Given Away: A Sicilian Upbringing

May 09, 2019 707

Tuesday May 21 2019, from 19:00 to 21:00 EDT. Casa Belvedere, The Italian Cultural Foundation, 79 Howard Ave, Staten Island, New York, NY 10301. Get tickets here. In Sicily, 1935 a four-year child walks away from her loving family, her mother, her sister and an infant brother, with a great-aunt for a vacation. She spends the next eight years of her life absent from their lives. It was not an abduction nor was it an adoption.

Tina lives in a one-room house in one of the poorest regions of Sicily. She sleeps between a loving aunt and a deranged uncle. She shares her breakfast with goats and chickens while living in the shadow of fascism. The child grows up while WW II ravages the town. Her school is taken over by German soldiers and the things like bread and eggs that were once plentiful, no longer exist.

Less than 25 kilometers away her family leads a very different life. After eight years, she returns home to find her childhood interrupted again. In wartime Europe, childhood does not exist. The child witnesses and experiences many disturbing things from her uncouth, unsanitary living conditions to the failed paratroopers dangling from trees during the allied invasion.

Tina is a survivor. She can forgive those who took so much away from her. By the age of 15, her fate is sealed, again, without her permission. To gain passage to America, she must accept the role of a war bride. A tyrannical, overbearing, bootlegging aunt in America arranges the match. Tina must live under her roof.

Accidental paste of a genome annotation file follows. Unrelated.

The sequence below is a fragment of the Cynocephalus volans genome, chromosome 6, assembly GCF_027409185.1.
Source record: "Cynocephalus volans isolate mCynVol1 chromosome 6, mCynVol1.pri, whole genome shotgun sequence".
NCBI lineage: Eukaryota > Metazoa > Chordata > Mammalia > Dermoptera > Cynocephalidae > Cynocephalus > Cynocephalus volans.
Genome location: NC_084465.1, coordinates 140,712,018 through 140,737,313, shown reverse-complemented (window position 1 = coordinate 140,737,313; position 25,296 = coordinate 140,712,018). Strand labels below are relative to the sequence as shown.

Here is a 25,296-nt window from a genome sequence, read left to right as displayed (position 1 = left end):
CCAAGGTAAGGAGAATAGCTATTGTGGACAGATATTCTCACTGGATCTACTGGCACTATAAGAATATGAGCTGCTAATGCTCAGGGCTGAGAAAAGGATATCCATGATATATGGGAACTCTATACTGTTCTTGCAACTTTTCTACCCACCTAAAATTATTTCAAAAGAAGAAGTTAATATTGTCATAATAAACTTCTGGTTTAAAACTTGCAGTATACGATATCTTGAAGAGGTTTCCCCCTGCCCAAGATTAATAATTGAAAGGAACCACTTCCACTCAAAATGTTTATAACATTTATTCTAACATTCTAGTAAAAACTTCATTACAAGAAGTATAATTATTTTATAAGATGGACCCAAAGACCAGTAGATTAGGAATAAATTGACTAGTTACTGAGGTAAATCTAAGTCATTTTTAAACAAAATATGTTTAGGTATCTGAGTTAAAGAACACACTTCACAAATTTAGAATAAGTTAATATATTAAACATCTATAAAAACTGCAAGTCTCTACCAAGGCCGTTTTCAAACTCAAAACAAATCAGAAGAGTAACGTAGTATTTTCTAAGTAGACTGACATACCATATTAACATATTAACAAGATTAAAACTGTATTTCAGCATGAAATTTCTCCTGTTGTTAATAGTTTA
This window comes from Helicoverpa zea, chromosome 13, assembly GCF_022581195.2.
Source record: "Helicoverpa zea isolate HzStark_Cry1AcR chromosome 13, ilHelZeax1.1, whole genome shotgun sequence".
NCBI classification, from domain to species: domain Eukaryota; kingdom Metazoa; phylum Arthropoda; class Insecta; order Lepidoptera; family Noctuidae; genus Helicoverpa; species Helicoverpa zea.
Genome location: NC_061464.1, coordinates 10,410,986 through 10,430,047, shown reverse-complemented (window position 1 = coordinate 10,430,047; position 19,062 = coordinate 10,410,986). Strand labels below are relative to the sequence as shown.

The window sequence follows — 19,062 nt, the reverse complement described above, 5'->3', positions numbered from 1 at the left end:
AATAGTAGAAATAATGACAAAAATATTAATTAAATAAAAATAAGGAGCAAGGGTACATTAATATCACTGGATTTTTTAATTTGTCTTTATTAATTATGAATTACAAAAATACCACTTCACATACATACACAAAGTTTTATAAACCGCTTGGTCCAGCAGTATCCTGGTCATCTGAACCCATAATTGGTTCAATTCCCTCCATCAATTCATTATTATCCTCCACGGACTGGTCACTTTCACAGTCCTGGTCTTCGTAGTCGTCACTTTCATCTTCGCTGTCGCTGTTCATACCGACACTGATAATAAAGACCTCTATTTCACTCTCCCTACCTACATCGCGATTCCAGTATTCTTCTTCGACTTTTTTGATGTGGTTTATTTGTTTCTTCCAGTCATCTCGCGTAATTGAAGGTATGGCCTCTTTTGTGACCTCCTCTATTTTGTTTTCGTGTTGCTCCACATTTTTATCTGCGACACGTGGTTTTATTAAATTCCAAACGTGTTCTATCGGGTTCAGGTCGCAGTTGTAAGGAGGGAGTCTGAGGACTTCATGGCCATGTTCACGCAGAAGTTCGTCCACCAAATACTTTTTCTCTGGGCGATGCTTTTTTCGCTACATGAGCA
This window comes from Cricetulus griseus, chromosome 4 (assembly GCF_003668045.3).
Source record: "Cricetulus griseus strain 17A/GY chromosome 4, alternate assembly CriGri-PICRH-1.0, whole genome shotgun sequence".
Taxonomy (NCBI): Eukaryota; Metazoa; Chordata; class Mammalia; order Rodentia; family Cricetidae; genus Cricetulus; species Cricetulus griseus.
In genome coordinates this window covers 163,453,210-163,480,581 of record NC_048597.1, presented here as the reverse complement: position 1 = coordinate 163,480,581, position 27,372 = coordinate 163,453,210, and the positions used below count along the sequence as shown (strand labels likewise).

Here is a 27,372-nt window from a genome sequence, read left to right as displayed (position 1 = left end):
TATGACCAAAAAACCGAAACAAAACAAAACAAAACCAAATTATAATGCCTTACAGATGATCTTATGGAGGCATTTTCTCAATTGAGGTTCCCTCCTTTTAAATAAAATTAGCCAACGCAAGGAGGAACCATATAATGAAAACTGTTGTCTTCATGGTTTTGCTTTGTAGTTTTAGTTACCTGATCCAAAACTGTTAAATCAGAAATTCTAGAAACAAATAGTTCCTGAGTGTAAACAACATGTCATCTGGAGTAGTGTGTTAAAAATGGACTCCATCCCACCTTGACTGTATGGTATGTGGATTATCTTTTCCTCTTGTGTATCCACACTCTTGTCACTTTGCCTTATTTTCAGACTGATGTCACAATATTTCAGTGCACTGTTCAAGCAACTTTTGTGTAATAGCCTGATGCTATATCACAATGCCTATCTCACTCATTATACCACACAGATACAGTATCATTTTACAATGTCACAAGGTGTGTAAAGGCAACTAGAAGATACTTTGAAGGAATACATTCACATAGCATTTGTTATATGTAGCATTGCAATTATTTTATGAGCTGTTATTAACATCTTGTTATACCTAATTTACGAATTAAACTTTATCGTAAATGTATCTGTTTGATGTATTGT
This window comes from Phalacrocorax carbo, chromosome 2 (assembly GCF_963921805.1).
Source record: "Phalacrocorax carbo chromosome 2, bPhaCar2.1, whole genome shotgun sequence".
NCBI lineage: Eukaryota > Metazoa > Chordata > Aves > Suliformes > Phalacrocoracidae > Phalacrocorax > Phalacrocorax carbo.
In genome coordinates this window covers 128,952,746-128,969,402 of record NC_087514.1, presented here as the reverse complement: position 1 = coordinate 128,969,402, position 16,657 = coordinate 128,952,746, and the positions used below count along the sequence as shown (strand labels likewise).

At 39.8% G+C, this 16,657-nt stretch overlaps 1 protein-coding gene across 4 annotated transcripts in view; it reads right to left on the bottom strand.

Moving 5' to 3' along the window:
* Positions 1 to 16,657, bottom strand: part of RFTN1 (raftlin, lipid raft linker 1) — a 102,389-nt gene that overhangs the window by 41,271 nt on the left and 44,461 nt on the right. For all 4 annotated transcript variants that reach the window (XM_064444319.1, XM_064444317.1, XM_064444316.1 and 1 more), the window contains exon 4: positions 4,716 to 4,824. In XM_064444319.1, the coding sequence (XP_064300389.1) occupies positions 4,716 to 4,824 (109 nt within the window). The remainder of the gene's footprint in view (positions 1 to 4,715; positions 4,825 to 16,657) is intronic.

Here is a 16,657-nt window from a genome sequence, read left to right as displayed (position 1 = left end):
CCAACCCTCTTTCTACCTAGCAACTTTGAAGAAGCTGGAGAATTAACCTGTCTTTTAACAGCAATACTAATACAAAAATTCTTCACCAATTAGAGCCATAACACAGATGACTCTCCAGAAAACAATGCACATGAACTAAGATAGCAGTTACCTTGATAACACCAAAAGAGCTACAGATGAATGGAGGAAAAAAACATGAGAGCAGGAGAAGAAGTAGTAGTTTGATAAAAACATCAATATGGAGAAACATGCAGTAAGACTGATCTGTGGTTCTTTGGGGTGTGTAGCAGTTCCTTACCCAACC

Tina has earned the right to complain, yet at no point does she play the victim. At times, her nonjudgmental stance is disquieting. Despite circumstances that could be categorized as abusive and undeniably negligent. Tina respects her parent's decisions and sacrifices herself for the greater good—even when it is not apparent to her.

Given Away, demonstrates that even amid the most horrendous conditions of war, without trivializing the historical tragedy, perseverance prevails as Tina declares what is rightfully hers.

SOURCE: Casa Belvedere

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